The Miami Heat have to find a way to right the ship, fast. Mandatory Credit: Steve Mitchell-USA TODAY Sports

Miami Heat: It’s Time To Panic


LeBron James and Co. have to find a way to right the ship and soon. Mandatory Credit: Steve Mitchell-USA TODAY Sports

By no means were the Miami Heat taking the NBA by storm, but they were doing alright. Yeah, sure they had some trouble grabbing rebounds and the defense hasn’t been what we’ve become accustomed to and they have dropped very winnable games on numerous occasions in the weak Eastern Conference, but they were still doing all right.

No matter how low they got you always had a strong feeling that things were going to be OK in the end.

Now? Not so much.

With just more than a month remaining in the NBA regular season, the two-time defending champions are in a rut to say the least. They suffered back-to-back defeats on their home court for the first time since March 2011 and the fifth defeat in six games following Denver’s 111-107 win at the American Airlines Arena on Friday night. That carries on what was already the worst stretch of what could be described as an up and down 2013-14 season at best, and LeBron Jamespost-game interview suggests it’s now all hands on deck.

“This moment will either define our season or end our season,” he said. “Obviously it won’t end now but, if it [the bad run] carries on into the Playoffs then it will. We always have that one defining moment and this is it right now.”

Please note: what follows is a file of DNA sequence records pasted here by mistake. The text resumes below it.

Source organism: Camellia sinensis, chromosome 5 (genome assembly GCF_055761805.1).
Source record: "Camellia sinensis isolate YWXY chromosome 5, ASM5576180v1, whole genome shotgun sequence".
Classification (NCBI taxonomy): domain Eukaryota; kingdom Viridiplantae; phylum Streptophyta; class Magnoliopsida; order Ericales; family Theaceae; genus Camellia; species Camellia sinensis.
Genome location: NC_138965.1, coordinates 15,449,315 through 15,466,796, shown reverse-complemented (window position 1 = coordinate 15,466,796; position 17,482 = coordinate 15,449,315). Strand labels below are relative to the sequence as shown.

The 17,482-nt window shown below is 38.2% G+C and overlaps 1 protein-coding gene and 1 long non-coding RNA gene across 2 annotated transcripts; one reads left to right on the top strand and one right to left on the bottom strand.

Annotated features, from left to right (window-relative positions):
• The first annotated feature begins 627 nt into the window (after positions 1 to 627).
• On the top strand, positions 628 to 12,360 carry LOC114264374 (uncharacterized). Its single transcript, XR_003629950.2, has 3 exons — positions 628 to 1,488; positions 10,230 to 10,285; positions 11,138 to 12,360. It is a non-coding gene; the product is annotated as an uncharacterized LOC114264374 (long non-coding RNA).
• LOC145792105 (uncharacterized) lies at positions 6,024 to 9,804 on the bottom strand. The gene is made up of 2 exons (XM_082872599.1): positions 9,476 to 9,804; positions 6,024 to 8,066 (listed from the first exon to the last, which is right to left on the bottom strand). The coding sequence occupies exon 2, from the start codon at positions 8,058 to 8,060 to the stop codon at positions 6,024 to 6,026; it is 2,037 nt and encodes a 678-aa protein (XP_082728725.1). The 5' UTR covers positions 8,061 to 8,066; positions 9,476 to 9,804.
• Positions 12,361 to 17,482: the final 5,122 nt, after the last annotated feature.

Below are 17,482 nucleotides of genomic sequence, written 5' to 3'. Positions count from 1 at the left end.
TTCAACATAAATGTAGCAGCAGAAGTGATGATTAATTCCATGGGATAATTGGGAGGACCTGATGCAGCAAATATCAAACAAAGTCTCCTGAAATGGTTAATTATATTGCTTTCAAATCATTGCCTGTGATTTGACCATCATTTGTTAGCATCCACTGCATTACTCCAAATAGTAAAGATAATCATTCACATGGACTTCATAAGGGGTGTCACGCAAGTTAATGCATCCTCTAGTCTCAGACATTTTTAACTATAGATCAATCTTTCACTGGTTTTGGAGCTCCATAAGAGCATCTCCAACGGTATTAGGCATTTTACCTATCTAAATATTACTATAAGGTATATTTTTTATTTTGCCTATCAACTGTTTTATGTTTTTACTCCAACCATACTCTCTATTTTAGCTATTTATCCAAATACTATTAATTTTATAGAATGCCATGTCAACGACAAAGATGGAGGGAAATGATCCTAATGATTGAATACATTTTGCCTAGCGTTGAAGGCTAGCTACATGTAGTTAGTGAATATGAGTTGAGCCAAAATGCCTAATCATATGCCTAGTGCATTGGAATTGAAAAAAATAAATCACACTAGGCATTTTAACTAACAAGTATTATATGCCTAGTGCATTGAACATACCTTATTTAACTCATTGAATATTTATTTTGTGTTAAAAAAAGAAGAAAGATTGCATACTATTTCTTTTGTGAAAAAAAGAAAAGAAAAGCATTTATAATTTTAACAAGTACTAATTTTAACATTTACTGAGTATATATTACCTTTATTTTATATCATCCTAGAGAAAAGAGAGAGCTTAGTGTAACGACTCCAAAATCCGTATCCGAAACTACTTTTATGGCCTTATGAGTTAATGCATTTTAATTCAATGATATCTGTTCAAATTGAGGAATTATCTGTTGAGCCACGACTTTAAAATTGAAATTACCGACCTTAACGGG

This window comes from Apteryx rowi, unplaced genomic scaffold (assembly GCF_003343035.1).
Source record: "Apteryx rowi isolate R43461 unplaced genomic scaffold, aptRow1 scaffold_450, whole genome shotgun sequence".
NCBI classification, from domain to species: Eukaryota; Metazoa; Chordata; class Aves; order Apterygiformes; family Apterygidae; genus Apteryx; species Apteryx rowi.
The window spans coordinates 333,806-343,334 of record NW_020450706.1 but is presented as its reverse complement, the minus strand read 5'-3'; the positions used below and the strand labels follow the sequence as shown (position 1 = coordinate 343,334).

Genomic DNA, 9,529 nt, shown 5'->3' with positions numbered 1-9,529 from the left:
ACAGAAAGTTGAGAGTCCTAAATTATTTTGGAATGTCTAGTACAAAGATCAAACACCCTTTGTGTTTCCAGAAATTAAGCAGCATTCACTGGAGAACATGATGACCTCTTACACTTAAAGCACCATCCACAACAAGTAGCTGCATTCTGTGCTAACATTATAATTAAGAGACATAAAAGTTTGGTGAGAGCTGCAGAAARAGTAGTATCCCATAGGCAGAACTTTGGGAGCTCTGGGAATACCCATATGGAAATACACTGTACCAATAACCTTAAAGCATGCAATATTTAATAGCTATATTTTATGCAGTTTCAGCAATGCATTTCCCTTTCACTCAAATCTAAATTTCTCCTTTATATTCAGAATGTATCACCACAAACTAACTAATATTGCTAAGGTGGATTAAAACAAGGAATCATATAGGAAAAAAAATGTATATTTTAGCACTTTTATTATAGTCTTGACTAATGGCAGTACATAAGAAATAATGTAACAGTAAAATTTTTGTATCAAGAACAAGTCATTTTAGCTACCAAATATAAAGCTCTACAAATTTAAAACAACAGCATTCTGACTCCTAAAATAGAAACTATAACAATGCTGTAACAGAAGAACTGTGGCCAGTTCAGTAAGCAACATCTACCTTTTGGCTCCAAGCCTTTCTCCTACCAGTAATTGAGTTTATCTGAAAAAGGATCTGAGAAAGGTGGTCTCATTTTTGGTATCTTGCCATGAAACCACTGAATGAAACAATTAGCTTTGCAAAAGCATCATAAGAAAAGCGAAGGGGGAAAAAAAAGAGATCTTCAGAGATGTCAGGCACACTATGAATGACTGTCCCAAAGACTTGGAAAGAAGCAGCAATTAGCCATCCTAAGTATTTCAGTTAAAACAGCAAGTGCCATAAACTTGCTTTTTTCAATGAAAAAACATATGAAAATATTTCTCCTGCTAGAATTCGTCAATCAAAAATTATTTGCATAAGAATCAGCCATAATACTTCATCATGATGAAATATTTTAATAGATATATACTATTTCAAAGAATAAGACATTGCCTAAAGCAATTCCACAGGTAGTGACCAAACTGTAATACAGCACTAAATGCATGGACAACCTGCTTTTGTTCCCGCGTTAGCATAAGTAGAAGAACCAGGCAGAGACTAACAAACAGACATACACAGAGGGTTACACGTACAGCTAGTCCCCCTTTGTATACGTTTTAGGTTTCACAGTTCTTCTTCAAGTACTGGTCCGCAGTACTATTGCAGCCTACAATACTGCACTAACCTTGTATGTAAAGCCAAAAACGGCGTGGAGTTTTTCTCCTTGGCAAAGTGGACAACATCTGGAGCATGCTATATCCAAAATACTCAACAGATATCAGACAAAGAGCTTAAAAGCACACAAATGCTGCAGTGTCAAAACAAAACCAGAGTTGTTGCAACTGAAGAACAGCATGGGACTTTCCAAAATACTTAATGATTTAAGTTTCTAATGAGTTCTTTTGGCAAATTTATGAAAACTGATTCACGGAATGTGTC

The biggest worry for Miami is how much their top 10 ranked offense has unravelled recently. Just a short while ago, the Heat were on a roll and the offense was the epitome of a well-oiled machine, cutting through opposing defenses like a hot knife through butter, posting a 109 ppg average, at least 100 points in seven of eight games, 50.8 points in the paint and just 12.6 turnovers per game during an eight game winning streak.

James decided he was sick of all the hype around Kevin Durant so he went for 61 points at the expense of the Charlotte Bobcats defense, then things went south soon after.

The ensuing six games would bring a solitary victory as the well-oiled machine looked more like a dumpster with an engine as the team struggled offensively. Miami averaged 96.5 ppg, managing to score 100 points on only two occasions; the points in the paint tally dipped to the 40 point mark and they couldn’t keep a handle of the ball, giving it up 15.8 times.

The outside game also saw a huge decline with the 3-point accuracy, going from 40 percent down to 33. Against Denver, Ray Allen made all but two of his seven attempts, while the rest of the team went 2-of-17 from 3-point range.

James and Dwyane Wade had hit the track running as they combined for 21 points of 10-of-15 shooting in the first quarter. However they had 19 points the rest of the way and made just six of their next 20 field goal attempts.

The struggles were particularly apparent for LeBron James, who would go on to struggle for the rest of the game, with his first FG since the first period coming with just over a minute left in the third. Moreover, when the team was in dire need of a closer in the fourth, he hit only one of his four shots from open play.

The Miami Heat aren’t quite at Defcon One just yet. After all, they are 7.5 games ahead of the next best team in the East. However they have to knuckle down and make adjustments as the business end of the season approaches. Plus, LeBron James has to find his wits about him again if he is to have any hope of retaining his Most Valuable Player award.

Tags: Miami Heat

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